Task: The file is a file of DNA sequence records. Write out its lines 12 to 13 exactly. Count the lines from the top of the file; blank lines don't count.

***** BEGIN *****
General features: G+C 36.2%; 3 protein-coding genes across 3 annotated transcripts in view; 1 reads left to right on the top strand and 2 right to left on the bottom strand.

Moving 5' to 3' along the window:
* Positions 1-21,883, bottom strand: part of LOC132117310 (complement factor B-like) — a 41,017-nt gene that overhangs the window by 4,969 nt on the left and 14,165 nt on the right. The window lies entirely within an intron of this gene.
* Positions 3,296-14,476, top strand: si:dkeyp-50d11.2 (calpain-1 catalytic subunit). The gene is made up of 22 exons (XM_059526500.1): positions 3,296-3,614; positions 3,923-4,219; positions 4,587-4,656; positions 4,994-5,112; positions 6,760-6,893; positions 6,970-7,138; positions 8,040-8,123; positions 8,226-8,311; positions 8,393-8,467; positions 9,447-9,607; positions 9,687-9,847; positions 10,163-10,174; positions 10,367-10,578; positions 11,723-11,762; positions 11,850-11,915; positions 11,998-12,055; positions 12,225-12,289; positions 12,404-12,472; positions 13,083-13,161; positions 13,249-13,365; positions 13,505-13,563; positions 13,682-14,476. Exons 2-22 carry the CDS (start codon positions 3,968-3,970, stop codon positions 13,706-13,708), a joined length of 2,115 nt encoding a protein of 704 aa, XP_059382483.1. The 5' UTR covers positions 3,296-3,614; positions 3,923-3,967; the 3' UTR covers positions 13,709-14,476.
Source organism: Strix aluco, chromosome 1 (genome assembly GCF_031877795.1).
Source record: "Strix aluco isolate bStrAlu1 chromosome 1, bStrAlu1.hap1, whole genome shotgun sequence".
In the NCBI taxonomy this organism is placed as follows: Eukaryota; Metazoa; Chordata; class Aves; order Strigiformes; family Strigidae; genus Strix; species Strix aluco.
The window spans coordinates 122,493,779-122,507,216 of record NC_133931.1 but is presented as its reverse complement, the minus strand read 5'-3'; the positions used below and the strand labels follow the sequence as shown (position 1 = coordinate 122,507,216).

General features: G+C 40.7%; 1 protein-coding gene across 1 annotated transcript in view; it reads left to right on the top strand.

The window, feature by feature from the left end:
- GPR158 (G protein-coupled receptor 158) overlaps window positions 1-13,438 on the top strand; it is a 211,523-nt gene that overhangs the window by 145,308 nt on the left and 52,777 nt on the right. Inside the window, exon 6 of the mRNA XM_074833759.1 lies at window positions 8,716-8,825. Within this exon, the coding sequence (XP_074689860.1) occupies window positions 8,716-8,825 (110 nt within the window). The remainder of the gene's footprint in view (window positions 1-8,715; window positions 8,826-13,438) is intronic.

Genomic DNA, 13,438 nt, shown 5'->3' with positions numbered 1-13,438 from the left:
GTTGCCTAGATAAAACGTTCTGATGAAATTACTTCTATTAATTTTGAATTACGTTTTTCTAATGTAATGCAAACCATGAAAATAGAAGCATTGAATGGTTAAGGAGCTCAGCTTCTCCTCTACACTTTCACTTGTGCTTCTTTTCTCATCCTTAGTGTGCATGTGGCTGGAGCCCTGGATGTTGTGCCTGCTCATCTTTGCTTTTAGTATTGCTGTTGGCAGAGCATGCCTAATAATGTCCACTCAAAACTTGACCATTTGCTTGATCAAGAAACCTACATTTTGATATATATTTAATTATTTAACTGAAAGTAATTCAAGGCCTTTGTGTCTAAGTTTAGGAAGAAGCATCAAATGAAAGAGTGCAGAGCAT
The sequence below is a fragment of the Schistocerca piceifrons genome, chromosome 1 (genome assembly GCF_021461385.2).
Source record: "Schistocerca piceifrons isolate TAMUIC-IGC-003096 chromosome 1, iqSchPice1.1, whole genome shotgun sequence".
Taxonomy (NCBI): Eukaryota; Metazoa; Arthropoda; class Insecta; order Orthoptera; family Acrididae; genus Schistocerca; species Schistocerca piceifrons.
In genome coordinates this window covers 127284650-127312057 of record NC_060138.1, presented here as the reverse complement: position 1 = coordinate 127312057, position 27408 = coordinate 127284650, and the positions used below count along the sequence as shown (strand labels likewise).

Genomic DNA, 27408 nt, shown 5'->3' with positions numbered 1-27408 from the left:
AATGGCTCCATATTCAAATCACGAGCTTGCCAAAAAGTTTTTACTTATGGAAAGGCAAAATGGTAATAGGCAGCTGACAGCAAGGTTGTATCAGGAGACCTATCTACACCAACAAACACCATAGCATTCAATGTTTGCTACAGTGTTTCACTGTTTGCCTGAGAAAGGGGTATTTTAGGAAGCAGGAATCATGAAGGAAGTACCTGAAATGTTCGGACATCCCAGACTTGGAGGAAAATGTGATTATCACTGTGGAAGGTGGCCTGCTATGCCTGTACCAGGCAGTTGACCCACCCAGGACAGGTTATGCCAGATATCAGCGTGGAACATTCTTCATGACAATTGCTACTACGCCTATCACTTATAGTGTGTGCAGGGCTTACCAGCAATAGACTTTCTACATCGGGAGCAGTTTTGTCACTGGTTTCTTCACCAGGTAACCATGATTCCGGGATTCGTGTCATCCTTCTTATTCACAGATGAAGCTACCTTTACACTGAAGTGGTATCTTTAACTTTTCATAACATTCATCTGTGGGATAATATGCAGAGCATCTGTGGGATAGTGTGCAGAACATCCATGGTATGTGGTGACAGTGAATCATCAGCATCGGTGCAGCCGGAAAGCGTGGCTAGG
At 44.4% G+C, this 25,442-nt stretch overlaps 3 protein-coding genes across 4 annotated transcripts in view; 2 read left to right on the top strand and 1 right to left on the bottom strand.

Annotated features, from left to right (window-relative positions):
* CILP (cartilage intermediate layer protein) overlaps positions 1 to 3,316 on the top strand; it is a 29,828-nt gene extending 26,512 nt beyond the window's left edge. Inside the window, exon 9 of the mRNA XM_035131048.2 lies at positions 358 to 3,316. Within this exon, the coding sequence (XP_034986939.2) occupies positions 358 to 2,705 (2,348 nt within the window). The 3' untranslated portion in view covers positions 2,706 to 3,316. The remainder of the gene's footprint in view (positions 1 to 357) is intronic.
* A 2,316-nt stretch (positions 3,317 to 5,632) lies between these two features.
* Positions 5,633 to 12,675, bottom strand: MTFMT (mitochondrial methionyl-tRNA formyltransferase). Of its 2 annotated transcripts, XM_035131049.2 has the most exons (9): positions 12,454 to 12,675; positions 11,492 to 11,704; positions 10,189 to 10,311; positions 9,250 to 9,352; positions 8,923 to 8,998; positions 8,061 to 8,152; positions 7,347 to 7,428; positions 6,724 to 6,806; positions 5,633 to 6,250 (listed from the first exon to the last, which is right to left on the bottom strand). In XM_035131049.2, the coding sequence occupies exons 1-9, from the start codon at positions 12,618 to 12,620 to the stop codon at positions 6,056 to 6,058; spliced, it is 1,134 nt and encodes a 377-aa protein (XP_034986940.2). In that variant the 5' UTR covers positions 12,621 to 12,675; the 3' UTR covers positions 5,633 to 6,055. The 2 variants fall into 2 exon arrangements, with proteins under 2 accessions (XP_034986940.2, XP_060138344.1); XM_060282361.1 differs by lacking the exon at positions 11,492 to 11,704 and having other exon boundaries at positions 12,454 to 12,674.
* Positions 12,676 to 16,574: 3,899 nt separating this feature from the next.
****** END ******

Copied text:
Genomic DNA, 13,438 nt, shown 5'->3' with positions numbered 1-13,438 from the left:
GTTGCCTAGATAAAACGTTCTGATGAAATTACTTCTATTAATTTTGAATTACGTTTTTCTAATGTAATGCAAACCATGAAAATAGAAGCATTGAATGGTTAAGGAGCTCAGCTTCTCCTCTACACTTTCACTTGTGCTTCTTTTCTCATCCTTAGTGTGCATGTGGCTGGAGCCCTGGATGTTGTGCCTGCTCATCTTTGCTTTTAGTATTGCTGTTGGCAGAGCATGCCTAATAATGTCCACTCAAAACTTGACCATTTGCTTGATCAAGAAACCTACATTTTGATATATATTTAATTATTTAACTGAAAGTAATTCAAGGCCTTTGTGTCTAAGTTTAGGAAGAAGCATCAAATGAAAGAGTGCAGAGCAT